The construction industry has also utilized different methods and models for promoting sustainable construction. These include using material aggregates from waste incineration facilities, as well as deploying modular construction systems that provide advantages for easier deconstruction, renovation, and the reuse of components, thus minimizing or eliminating urban decay. Within the automotive industry, a report by Accenture noted revealed that a circular economy could double the revenue of automakers by 2030 and lower the cost base by 14 percent. Numerous automakers have manufactured and used parts made from recycled materials.
Considering the macroeconomic and microeconomic gains mentioned above, a circular economic system also addresses the need to meet numerous socioeconomic indicators. Consider the human development index as an example. Because this statistic composite measures the achievement of a country based on life expectancy, education, and gross national income per capita, a closed-loop model of production and consumption that promotes environmental conservation and sustainable development could effectively improve the social and economic dimensions of a particular country.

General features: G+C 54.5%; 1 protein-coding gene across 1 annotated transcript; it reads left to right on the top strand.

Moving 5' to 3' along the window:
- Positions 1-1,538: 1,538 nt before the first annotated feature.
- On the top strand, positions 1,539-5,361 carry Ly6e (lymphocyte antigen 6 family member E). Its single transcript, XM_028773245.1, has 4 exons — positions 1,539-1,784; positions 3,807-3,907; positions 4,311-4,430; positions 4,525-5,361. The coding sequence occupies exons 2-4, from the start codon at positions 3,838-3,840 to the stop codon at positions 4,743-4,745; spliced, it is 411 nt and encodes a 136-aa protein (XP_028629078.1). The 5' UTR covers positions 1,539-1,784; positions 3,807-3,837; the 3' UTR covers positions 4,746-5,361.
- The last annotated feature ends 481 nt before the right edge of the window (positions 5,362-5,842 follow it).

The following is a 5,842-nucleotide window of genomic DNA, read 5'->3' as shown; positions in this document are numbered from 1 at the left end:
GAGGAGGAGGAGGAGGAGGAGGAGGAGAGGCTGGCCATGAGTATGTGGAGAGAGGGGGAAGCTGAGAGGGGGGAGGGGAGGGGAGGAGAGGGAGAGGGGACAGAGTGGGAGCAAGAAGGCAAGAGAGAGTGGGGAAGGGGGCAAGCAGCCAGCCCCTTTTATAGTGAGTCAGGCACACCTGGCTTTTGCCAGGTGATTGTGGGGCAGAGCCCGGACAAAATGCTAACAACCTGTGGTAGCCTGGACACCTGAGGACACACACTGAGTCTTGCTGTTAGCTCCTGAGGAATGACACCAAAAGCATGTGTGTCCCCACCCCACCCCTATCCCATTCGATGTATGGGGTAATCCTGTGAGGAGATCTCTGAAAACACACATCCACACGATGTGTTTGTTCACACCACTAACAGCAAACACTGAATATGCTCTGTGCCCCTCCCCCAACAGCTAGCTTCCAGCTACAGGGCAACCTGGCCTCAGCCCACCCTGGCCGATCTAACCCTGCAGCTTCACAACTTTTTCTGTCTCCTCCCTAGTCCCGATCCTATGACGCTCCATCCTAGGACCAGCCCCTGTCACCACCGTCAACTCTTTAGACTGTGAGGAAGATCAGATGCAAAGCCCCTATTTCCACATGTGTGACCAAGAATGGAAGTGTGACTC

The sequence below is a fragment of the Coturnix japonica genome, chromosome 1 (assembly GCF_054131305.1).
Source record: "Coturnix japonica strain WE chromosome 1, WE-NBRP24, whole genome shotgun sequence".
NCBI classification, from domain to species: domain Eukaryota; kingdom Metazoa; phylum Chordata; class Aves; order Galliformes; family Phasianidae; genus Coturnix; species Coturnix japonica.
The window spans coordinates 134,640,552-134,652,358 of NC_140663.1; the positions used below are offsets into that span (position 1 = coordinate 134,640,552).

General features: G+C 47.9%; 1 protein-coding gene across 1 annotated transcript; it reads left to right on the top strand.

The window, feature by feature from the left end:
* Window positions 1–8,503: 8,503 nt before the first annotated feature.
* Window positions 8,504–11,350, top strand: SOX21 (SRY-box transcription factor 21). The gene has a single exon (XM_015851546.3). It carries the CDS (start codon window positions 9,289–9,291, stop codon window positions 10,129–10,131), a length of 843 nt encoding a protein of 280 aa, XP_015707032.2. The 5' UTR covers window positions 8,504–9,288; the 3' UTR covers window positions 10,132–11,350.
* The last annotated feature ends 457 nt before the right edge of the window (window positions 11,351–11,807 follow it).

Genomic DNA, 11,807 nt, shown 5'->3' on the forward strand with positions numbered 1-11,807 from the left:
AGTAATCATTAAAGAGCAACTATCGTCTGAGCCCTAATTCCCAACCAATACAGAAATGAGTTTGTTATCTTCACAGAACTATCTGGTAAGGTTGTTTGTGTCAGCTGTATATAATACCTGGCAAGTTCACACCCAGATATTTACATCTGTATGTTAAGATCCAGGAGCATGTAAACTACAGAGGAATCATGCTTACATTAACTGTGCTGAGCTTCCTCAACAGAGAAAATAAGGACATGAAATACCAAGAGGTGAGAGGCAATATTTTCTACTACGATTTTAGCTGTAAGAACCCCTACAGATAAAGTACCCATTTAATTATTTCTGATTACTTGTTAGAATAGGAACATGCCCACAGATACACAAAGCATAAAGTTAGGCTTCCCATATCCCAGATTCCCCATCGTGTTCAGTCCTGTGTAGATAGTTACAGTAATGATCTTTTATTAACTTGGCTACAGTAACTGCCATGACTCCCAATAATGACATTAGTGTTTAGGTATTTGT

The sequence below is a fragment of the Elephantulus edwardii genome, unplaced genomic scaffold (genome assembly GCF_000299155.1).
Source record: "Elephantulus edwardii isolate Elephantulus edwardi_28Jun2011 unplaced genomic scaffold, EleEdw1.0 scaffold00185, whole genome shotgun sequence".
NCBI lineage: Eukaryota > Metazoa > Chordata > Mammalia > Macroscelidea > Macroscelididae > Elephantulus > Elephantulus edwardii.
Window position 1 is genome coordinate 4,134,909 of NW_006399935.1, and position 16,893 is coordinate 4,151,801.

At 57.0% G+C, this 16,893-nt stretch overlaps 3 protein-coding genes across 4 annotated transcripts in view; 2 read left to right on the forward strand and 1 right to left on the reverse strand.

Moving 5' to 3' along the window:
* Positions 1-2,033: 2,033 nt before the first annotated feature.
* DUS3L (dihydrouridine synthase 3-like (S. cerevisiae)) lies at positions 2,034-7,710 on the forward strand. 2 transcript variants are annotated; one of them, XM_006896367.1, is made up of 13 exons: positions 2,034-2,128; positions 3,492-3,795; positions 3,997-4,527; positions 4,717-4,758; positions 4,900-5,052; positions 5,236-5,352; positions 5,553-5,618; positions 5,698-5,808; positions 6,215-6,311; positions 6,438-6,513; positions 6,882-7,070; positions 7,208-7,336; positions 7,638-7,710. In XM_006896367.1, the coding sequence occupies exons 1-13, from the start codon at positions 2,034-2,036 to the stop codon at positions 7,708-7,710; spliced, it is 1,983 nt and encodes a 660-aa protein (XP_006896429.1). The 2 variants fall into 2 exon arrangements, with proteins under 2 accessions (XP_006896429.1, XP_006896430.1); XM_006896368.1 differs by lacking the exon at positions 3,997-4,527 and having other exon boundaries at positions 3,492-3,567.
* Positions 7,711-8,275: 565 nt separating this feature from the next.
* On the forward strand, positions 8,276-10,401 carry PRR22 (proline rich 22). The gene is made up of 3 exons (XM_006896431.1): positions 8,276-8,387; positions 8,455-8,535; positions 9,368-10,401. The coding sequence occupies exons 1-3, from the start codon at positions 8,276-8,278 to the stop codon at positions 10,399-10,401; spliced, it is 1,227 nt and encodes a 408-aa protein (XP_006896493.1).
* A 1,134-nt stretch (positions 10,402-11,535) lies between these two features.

Challenges to the Implementation of a Circular Economy
There is still a need to refine the scope and definition of a circular economic system. For example, a 2020 review by M. Geissdoerfer noted that there is still a considerable lack of clarity about the theoretical conceptualization of circular business models. Hence, while the principle of a circular economy is considerably straightforward, its implementations across different facets of the economy and society would require the development and implementation of more specific systems, models, and standards. The concept in itself is too broad.